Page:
These days, we’re hearing more honest discussion about mental health than ever before. Though there’s still a long way to go toward breaking down the stigma surrounding mental illness, public attitudes about conditions like depression, anxiety, and others have gradually begun to shift from scrutiny to understanding. This year, several women are helping to continue that conversation by releasing insightful nonfiction works about their own mental health journeys.
These books, all hitting shelves in the first half of 2020, provide candid glimpses into what it’s like to struggle with mental illness and how its impact can extend into the various corners of your life.
Tara Schuster is a professional success by any definition. After helping to launch Key & Peele to superstardom, she now serves as Comedy Central’s Vice President of Talent and Development. What people didn’t know is that as she steadily climbed the ranks at work, she was also waging a personal battle with anxiety and depression. In this smart and compelling memoir, Schuster recalls her tumultuous journey with humor, delivering sage advice on how to find your way back to joy along the way.
Jen Gotch’s lifestyle brand, ban.do, is centered on the concept of pushing you to be your best while also acknowledging that life isn’t always pretty. So it’s no surprise that Gotch brings the same blend of optimism and candor to her funny new memoir, which chronicles her path from her childhood in Florida to becoming the creator and CCO of a multimillion-dollar business. From battling bipolar disorder and misdiagnosed ADD as a child to combating anxiety throughout her life, Gotch’s honest reflections on her mental health are both relatable and empowering, showcasing that it’s perfectly fine to not always feel perfectly fine.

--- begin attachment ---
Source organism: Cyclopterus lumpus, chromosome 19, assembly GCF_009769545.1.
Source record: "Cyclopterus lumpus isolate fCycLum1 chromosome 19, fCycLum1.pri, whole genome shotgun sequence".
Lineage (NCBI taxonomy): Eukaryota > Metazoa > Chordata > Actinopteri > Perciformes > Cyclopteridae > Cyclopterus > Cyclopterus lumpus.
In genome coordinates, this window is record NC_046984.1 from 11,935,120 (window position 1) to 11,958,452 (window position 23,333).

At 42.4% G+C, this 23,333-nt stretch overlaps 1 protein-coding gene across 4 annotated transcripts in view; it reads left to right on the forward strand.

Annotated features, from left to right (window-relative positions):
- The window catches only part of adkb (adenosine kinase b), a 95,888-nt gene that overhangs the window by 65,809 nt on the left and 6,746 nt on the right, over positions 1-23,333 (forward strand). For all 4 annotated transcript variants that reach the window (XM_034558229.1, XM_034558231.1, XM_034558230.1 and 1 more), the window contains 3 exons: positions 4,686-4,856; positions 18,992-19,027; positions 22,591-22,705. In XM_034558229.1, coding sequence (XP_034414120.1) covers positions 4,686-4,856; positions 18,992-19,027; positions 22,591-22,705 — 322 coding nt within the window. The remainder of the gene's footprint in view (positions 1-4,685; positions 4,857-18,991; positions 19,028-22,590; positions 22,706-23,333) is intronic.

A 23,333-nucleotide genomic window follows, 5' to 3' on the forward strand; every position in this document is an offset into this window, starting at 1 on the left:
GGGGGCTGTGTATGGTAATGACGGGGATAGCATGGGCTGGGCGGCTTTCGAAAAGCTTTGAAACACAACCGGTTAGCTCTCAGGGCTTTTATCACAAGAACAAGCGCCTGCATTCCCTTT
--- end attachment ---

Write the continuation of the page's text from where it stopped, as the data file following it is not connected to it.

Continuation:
Centered by her experience as the daughter of Korean immigrants, Cathy Park Hong’s astute and provocative debut essay collection serves as both a memoir and an exploration of racial consciousness in the United States. Throughout the book, Hong meditates on the “minor feelings” of shame and despondency she struggled with while growing up, fueled by misconceptions around her Asian American identity. Mixing personal stories with cultural critique, Hong delivers sharp insights into how race affects everything from friendships to mental health.
Journalist Anna Mehler Paperny uses her reporter’s eye to deliver an unflinching and commanding look at one of the most persistent and under-treated conditions of our time. Part memoir, part investigative report, Paperny shares a frank and unreserved account of her own experience with attempted suicide while also delivering a well-researched exploration of depression and the system that doesn’t seem to know how to handle it. Told with intimate understanding and heartwrenching humor, the book sheds some much-needed light on the far-reaching impacts of this unpredictable mental illness.
In her electrifying collection of essays, Mikki Kendall dissects how mainstream feminism often overlooks the hardships of marginalized women. Combining stories of her own experience with incisive cultural commentary, Hood Feminism lays out a persuasive and eye-opening argument as to why education, poverty, medical care, and, yes, mental health are all feminist issues. Anyone who labels themselves a feminist, and wants to expand their understanding of a still-maturing movement, should consider picking up this thought-provoking debut.